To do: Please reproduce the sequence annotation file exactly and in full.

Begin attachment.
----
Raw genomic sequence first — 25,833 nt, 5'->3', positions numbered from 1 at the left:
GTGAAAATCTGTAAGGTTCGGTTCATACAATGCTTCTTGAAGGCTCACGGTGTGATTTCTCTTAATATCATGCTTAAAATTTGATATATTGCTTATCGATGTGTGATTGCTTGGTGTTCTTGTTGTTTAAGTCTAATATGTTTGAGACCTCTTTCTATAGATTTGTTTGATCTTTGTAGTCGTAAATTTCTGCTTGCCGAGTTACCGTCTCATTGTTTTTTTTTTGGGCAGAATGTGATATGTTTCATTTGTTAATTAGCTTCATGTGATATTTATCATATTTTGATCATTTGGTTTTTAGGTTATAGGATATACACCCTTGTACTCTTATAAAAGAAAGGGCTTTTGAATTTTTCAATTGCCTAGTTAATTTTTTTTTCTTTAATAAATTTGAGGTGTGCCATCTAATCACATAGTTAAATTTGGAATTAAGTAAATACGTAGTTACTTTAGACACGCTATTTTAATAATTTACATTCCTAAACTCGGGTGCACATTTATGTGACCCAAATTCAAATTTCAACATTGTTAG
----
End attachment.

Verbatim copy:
Raw genomic sequence first — 25,833 nt, 5'->3', positions numbered from 1 at the left:
GTGAAAATCTGTAAGGTTCGGTTCATACAATGCTTCTTGAAGGCTCACGGTGTGATTTCTCTTAATATCATGCTTAAAATTTGATATATTGCTTATCGATGTGTGATTGCTTGGTGTTCTTGTTGTTTAAGTCTAATATGTTTGAGACCTCTTTCTATAGATTTGTTTGATCTTTGTAGTCGTAAATTTCTGCTTGCCGAGTTACCGTCTCATTGTTTTTTTTTTGGGCAGAATGTGATATGTTTCATTTGTTAATTAGCTTCATGTGATATTTATCATATTTTGATCATTTGGTTTTTAGGTTATAGGATATACACCCTTGTACTCTTATAAAAGAAAGGGCTTTTGAATTTTTCAATTGCCTAGTTAATTTTTTTTTCTTTAATAAATTTGAGGTGTGCCATCTAATCACATAGTTAAATTTGGAATTAAGTAAATACGTAGTTACTTTAGACACGCTATTTTAATAATTTACATTCCTAAACTCGGGTGCACATTTATGTGACCCAAATTCAAATTTCAACATTGTTAG